How to format your references using the Oxford German Studies citation style

This is a short guide how to format citations and the bibliography in a manuscript for Oxford German Studies. For a complete guide how to prepare your manuscript refer to the journal's instructions to authors.

Using reference management software

Typically you don't format your citations and bibliography by hand. The easiest way is to use a reference manager:

PaperpileThe citation style is built in and you can choose it in Settings > Citation Style or Paperpile > Citation Style in Google Docs.
EndNoteFind the style here: output styles overview
Mendeley, Zotero, Papers, and othersThe style is either built in or you can download a CSL file that is supported by most references management programs.
BibTeXBibTeX syles are usually part of a LaTeX template. Check the instructions to authors if the publisher offers a LaTeX template for this journal.

Journal articles

Those examples are references to articles in scholarly journals and how they are supposed to appear in your bibliography.

Not all journals organize their published articles in volumes and issues, so these fields are optional. Some electronic journals do not provide a page range, but instead list an article identifier. In a case like this it's safe to use the article identifier instead of the page range.

A journal article with 1 author
Tobias, Joseph A., ‘Biodiversity: Hidden Impacts of Logging’, Nature, 523.7559 (2015), 163–64
A journal article with 2 authors
Gantz, Valentino M., and Ethan Bier, ‘Genome Editing. The Mutagenic Chain Reaction: A Method for Converting Heterozygous to Homozygous Mutations’, Science (New York, N.Y.), 348.6233 (2015), 442–44
A journal article with 3 authors
Couch, S., R. S. Sparks, and M. R. Carroll, ‘Mineral Disequilibrium in Lavas Explained by Convective Self-Mixing in Open Magma Chambers’, Nature, 411.6841 (2001), 1037–39
A journal article with 7 or more authors
Hancox, Cindy I., S. Charles Doret, Matthew T. Hummon, Linjiao Luo, and John M. Doyle, ‘Magnetic Trapping of Rare-Earth Atoms at Millikelvin Temperatures’, Nature, 431.7006 (2004), 281–84

Books and book chapters

Here are examples of references for authored and edited books as well as book chapters.

An authored book
Walter, R. J., Local Emergency Planning Committee Guidebook (Hoboken, NJ: John Wiley & Sons, Inc., 1998)
An edited book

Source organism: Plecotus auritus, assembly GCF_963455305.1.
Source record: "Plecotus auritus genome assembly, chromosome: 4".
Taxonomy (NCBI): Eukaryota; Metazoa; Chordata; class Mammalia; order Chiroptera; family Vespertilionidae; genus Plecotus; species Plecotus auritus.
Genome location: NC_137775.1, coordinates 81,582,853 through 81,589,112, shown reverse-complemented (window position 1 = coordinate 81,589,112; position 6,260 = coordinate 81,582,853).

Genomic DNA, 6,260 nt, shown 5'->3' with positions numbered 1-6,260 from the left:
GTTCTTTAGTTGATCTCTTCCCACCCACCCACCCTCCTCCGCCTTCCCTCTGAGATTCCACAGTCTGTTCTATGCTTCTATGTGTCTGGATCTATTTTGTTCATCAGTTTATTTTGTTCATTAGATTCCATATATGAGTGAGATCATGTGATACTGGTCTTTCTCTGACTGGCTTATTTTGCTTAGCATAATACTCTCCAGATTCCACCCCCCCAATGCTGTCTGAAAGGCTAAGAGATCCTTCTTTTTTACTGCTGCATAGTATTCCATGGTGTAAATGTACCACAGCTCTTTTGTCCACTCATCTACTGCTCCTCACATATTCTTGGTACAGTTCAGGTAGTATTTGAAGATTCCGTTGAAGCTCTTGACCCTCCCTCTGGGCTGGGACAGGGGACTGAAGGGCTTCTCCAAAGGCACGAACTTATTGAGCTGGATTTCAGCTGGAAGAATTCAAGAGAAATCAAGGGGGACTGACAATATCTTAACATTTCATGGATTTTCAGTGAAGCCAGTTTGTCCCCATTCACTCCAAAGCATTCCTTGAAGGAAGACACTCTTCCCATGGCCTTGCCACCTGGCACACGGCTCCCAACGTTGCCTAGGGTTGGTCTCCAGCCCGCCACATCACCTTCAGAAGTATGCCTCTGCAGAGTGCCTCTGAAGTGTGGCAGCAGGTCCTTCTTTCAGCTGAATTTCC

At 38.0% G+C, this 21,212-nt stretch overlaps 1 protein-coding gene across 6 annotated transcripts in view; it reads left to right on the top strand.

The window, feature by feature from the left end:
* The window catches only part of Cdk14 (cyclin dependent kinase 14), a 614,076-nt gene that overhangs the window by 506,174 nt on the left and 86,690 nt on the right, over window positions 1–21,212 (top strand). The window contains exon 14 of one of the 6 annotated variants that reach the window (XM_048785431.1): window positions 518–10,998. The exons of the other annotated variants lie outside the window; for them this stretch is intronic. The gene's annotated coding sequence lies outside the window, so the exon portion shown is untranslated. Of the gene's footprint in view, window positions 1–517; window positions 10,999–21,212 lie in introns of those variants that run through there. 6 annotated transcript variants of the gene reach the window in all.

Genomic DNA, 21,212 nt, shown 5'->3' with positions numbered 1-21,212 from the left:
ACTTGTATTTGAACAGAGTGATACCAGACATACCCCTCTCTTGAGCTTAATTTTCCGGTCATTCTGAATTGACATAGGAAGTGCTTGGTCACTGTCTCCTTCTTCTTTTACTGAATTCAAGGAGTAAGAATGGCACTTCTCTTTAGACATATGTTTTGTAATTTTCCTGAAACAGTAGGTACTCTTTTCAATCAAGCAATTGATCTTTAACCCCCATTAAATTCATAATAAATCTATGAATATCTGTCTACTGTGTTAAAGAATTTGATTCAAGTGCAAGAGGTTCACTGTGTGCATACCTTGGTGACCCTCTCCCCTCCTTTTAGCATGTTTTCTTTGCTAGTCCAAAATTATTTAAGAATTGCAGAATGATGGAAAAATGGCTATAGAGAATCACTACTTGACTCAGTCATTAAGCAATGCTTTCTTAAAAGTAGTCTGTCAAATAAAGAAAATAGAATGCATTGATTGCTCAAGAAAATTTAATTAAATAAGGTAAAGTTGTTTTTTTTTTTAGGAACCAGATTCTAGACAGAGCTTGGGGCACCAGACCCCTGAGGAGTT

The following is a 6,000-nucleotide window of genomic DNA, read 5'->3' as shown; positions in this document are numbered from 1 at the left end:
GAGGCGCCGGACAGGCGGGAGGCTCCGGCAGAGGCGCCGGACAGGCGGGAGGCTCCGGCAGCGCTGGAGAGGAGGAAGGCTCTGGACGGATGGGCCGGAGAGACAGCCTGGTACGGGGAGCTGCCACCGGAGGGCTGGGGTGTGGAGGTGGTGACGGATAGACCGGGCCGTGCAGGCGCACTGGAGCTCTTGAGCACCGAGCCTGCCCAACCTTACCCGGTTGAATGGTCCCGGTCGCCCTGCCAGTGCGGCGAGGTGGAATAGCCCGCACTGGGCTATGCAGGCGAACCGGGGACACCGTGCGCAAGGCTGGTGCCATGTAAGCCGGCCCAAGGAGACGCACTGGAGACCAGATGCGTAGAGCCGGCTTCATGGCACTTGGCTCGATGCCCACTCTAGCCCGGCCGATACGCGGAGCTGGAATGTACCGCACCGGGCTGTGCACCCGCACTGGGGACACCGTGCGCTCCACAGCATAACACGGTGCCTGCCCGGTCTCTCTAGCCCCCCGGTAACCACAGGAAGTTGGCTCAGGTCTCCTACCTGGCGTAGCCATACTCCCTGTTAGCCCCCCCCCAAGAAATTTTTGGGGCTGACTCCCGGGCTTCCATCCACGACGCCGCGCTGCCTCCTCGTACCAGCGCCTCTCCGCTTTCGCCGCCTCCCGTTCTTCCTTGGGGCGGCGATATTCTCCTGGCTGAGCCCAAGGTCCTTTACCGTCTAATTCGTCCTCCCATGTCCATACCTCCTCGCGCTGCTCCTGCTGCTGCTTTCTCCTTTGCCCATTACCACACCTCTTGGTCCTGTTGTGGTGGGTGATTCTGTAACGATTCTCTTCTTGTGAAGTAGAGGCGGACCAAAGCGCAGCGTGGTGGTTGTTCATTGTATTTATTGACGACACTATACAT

Richards, John A., ed., Radio Wave Propagation: An Introduction for the Non-Specialist (Berlin, Heidelberg: Springer, 2008)
A chapter in an edited book
Simón Mata, Antonio, Alex Bataller Torras, Juan Antonio Cabrera Carrillo, Francisco Ezquerro Juanco, Antonio Jesús Guerra Fernández, Fernando Nadal Martínez, and others, ‘Balancing of Machinery’, in Fundamentals of Machine Theory and Mechanisms, ed. by Alex Bataller Torras, Juan Antonio Cabrera Carrillo, Francisco Ezquerro Juanco, Antonio Jesús Guerra Fernández, Fernando Nadal Martínez, and Antonio Ortiz Fernández, Mechanisms and Machine Science (Cham: Springer International Publishing, 2016), pp. 195–231

Web sites

Sometimes references to web sites should appear directly in the text rather than in the bibliography. Refer to the Instructions to authors for Oxford German Studies.

Blog post
Andrew, Danielle, ‘Time Travel: A Conversation Between A Scientist And A Literature Professor’, IFLScience (IFLScience, 2017) <https://www.iflscience.com/editors-blog/time-travel-a-conversation-between-a-scientist-and-a-literature-professor/> [accessed 30 October 2018]

Reports

This example shows the general structure used for government reports, technical reports, and scientific reports. If you can't locate the report number then it might be better to cite the report as a book. For reports it is usually not individual people that are credited as authors, but a governmental department or agency like "U. S. Food and Drug Administration" or "National Cancer Institute".

Government report
Government Accountability Office, Information Technology: Executive Office for U.S. Attorneys Needs to Institutionalize Key IT Management Disciplines (Washington, DC: U.S. Government Printing Office, 25 July 2003)

Theses and dissertations

Theses including Ph.D. dissertations, Master's theses or Bachelor theses follow the basic format outlined below.

Doctoral dissertation
Lanza, Kerry M., ‘The Antecedents of Automotive Brand Loyalty and Repurchase Intentions’ (unpublished Doctoral dissertation, University of Phoenix, 2008)

News paper articles

Unlike scholarly journals, news papers do not usually have a volume and issue number. Instead, the full date and page number is required for a correct reference.

New York Times article
Greenhouse, Linda, ‘Justices Support Guidelines for Sentencing’, New York Times, 22 June 2007, p. A18

In-text citations

References should be cited in the text by name and year in parentheses:

This sentence cites one reference Joseph A. Tobias, ‘Biodiversity: Hidden Impacts of Logging’, Nature, 523.7559 (2015), 163–64..
This sentence cites two references Joseph A. Tobias, ‘Biodiversity: Hidden Impacts of Logging’, Nature, 523.7559 (2015), 163–64; Valentino M. Gantz and Ethan Bier, ‘Genome Editing. The Mutagenic Chain Reaction: A Method for Converting Heterozygous to Homozygous Mutations’, Science (New York, N.Y.), 348.6233 (2015), 442–44..

Here are examples of in-text citations with multiple authors:

  • Two authors:
  • Three authors:
  • 4 or more authors: Cindy I. Hancox and others, ‘Magnetic Trapping of Rare-Earth Atoms at Millikelvin Temperatures’, Nature, 431.7006 (2004), 281–84.

About the journal

Full journal titleOxford German Studies
AbbreviationOxf. Ger. Stud.
ISSN (print)0078-7191
ISSN (online)1745-9214
ScopeLanguage and Linguistics
Literature and Literary Theory
Linguistics and Language

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